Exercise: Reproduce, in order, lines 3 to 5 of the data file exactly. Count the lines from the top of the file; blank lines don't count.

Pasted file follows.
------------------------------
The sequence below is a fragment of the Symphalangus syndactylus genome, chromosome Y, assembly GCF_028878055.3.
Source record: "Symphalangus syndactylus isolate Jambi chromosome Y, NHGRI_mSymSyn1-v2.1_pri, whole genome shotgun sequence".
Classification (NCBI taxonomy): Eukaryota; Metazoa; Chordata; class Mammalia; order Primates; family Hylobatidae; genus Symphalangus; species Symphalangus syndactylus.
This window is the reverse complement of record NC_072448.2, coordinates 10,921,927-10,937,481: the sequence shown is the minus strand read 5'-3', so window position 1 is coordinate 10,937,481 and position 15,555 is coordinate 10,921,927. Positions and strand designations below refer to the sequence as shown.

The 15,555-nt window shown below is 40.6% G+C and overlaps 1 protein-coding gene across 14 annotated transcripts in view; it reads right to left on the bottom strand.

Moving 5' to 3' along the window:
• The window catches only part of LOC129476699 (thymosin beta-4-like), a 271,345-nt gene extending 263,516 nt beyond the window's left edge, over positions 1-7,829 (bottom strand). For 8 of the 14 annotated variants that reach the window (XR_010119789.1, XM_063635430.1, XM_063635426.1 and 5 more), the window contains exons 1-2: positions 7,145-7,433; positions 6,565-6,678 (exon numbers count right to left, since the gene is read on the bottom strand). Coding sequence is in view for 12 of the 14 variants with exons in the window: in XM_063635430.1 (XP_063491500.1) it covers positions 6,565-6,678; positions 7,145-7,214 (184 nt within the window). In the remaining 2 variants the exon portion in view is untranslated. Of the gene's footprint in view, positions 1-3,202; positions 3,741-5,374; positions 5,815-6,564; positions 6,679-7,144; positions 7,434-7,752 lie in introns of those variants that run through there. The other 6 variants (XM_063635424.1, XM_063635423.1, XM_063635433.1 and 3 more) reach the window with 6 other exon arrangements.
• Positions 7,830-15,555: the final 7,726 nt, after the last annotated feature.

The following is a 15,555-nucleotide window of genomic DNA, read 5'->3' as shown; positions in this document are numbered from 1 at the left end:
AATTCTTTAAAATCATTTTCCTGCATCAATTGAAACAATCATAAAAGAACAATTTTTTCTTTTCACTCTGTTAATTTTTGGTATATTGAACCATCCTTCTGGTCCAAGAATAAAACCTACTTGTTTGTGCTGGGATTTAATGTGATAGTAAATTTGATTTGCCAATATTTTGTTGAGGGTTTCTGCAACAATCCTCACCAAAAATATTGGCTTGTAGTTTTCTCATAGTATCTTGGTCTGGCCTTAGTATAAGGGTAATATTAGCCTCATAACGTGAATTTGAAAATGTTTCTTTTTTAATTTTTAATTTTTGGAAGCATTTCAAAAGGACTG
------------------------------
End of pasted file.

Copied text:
Classification (NCBI taxonomy): Eukaryota; Metazoa; Chordata; class Mammalia; order Primates; family Hylobatidae; genus Symphalangus; species Symphalangus syndactylus.
This window is the reverse complement of record NC_072448.2, coordinates 10,921,927-10,937,481: the sequence shown is the minus strand read 5'-3', so window position 1 is coordinate 10,937,481 and position 15,555 is coordinate 10,921,927. Positions and strand designations below refer to the sequence as shown.

The 15,555-nt window shown below is 40.6% G+C and overlaps 1 protein-coding gene across 14 annotated transcripts in view; it reads right to left on the bottom strand.